When to use "is" vs. "does" when asking a question?

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When do I use is or does when I ask a question? For example,

  • Is your item still for sale?
  • Does your item still for sale?

I am not sure which one to use.

michael

Posted 2013-10-01T03:19:36.467

Reputation:

12Turn your question back into a statement and see which one fits. The item is for sale OR The item does for sale. Since it is The item is for sale then the question is: Is the item for sale? – Jim – 2013-10-01T04:26:43.130

Answers

12

When the verb in a statement is neither a primary auxiliary verb (be, have, do) nor a modal auxiliary verb (will, would, can, could, may, might, shall, should, must, ought to, used to), do is used to form a question from it. Thus, ‘You know where my house is’ becomes ‘Do you know where my house is?’

Meanwhile, when the verb in a statement is a primary auxiliary verb or a modal auxiliary verb, then a question is formed from it by placing the verb before the subject. That means that ‘Your item is still for sale’ becomes ‘Is your item still for sale?’

Barrie England

Posted 2013-10-01T03:19:36.467

Reputation: 7 553

*Used you to go? – Edwin Ashworth – 2013-10-01T07:32:56.517

I normally insert normally somewhere, and should have done so here. As it is, the BNC has no records for used you to? used in this way. I don’t say no one ever says it, but my intuition is that did you use to? is what most people would say. – Barrie England – 2013-10-01T07:53:27.570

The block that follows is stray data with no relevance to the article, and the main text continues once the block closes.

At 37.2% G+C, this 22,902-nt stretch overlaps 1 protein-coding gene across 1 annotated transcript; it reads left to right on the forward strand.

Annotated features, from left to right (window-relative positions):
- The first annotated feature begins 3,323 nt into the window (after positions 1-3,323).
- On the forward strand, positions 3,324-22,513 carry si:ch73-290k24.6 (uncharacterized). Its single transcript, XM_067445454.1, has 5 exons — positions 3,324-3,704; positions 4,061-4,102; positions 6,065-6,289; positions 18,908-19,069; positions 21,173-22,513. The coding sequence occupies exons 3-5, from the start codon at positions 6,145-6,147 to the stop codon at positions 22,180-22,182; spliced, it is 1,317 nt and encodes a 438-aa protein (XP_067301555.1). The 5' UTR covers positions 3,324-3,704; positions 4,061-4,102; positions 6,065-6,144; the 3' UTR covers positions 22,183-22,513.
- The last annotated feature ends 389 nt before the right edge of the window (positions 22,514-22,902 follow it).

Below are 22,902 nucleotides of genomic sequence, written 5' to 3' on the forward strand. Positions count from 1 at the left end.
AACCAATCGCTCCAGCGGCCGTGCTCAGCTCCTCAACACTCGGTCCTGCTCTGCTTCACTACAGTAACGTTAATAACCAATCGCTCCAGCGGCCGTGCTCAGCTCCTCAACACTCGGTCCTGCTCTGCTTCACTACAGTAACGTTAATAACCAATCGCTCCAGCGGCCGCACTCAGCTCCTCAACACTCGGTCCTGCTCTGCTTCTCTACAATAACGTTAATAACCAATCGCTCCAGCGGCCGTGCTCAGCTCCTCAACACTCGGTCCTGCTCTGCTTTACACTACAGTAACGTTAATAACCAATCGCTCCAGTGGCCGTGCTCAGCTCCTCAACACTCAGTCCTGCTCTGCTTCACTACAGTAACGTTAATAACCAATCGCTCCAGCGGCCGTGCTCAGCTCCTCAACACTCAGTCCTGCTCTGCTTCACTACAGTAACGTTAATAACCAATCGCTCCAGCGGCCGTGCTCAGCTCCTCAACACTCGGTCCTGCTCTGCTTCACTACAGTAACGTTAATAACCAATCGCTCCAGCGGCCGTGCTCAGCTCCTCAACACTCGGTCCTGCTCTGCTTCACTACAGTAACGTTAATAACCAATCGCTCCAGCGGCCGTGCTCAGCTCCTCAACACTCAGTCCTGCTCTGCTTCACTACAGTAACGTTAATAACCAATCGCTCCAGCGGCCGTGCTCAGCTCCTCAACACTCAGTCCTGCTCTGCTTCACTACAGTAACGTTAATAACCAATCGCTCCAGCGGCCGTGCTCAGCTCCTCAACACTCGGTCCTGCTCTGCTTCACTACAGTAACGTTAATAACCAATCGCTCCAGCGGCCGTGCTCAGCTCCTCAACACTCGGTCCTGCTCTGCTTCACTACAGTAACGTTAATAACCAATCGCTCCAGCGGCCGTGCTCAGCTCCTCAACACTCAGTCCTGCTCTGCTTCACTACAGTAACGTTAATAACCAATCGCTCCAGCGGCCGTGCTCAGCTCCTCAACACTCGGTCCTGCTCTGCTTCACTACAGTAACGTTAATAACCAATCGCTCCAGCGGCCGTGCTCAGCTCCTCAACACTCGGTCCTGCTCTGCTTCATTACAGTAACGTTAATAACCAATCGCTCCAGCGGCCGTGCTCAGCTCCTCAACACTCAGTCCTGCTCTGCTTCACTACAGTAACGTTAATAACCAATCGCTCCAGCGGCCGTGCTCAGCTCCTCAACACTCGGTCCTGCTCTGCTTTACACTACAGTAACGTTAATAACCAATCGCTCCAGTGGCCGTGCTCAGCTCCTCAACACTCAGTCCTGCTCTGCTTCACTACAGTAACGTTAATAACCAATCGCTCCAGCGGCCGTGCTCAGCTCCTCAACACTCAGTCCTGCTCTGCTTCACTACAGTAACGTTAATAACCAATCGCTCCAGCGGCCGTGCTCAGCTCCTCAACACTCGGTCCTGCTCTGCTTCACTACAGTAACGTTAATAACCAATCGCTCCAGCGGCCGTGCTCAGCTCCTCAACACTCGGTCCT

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Barrie Englands answer is great. However, I have a feeling those seeking an answer will be at a level where they will also confused by the neither/nor structure.

For Primary auxiliaries (be/have/do), and Modal auxiliaries (will, would, can, could, may, might, shall, should, must, ought to, used to):
Simply reverse the statement to form the question.

For all others use ‘do’ to form questions:
Place the verb before the subject.

Bob

Posted 2013-10-01T03:19:36.467

Reputation: 31

@Bob, «For be/have/do — simply reverse the statement to form the question», it sounds like «You have a book → Have you a book?», but in fact it should be «Do you have a book?». – Mike B. – 2019-10-23T18:23:06.127

Hello Bob & welcome to the site! I have made some minor changes to your post, mainly, because referring to "the other answer" might become misleading once more answers are given. Unlikely in this case, but not impossible... – Stephie – 2015-01-08T07:56:22.073